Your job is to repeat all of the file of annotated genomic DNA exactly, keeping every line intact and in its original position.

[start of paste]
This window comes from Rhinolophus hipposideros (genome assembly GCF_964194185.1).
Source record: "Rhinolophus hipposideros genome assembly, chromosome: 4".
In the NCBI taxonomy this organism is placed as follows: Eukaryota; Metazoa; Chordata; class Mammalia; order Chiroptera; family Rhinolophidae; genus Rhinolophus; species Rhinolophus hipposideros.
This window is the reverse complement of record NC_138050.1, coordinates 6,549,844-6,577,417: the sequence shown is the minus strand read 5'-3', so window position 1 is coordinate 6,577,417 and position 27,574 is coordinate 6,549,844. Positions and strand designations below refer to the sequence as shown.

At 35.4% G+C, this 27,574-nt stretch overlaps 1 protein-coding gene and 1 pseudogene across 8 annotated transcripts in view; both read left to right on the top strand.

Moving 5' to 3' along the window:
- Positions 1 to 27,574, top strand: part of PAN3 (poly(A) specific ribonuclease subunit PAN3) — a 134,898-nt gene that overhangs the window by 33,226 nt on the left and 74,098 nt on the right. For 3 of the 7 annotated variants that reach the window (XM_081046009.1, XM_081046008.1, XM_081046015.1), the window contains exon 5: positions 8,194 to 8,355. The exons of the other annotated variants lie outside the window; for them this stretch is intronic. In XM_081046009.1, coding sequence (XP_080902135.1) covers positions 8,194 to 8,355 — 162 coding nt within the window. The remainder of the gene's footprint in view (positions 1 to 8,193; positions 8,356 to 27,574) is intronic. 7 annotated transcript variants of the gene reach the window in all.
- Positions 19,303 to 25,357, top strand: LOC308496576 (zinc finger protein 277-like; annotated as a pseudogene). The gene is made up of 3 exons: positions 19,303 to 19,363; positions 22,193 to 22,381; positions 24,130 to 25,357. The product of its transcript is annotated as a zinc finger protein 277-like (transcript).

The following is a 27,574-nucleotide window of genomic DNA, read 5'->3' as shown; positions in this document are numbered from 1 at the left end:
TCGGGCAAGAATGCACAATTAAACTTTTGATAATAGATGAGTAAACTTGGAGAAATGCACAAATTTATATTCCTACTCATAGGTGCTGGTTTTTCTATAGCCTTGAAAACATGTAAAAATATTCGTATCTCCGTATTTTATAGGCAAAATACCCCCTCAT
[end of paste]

This window comes from Rhinolophus hipposideros (genome assembly GCF_964194185.1).
Source record: "Rhinolophus hipposideros genome assembly, chromosome: 4".
In the NCBI taxonomy this organism is placed as follows: Eukaryota; Metazoa; Chordata; class Mammalia; order Chiroptera; family Rhinolophidae; genus Rhinolophus; species Rhinolophus hipposideros.
This window is the reverse complement of record NC_138050.1, coordinates 6,549,844-6,577,417: the sequence shown is the minus strand read 5'-3', so window position 1 is coordinate 6,577,417 and position 27,574 is coordinate 6,549,844. Positions and strand designations below refer to the sequence as shown.

At 35.4% G+C, this 27,574-nt stretch overlaps 1 protein-coding gene and 1 pseudogene across 8 annotated transcripts in view; both read left to right on the top strand.

Moving 5' to 3' along the window:
- Positions 1 to 27,574, top strand: part of PAN3 (poly(A) specific ribonuclease subunit PAN3) — a 134,898-nt gene that overhangs the window by 33,226 nt on the left and 74,098 nt on the right. For 3 of the 7 annotated variants that reach the window (XM_081046009.1, XM_081046008.1, XM_081046015.1), the window contains exon 5: positions 8,194 to 8,355. The exons of the other annotated variants lie outside the window; for them this stretch is intronic. In XM_081046009.1, coding sequence (XP_080902135.1) covers positions 8,194 to 8,355 — 162 coding nt within the window. The remainder of the gene's footprint in view (positions 1 to 8,193; positions 8,356 to 27,574) is intronic. 7 annotated transcript variants of the gene reach the window in all.
- Positions 19,303 to 25,357, top strand: LOC308496576 (zinc finger protein 277-like; annotated as a pseudogene). The gene is made up of 3 exons: positions 19,303 to 19,363; positions 22,193 to 22,381; positions 24,130 to 25,357. The product of its transcript is annotated as a zinc finger protein 277-like (transcript).

The following is a 27,574-nucleotide window of genomic DNA, read 5'->3' as shown; positions in this document are numbered from 1 at the left end:
TCGGGCAAGAATGCACAATTAAACTTTTGATAATAGATGAGTAAACTTGGAGAAATGCACAAATTTATATTCCTACTCATAGGTGCTGGTTTTTCTATAGCCTTGAAAACATGTAAAAATATTCGTATCTCCGTATTTTATAGGCAAAATACCCCCTCAT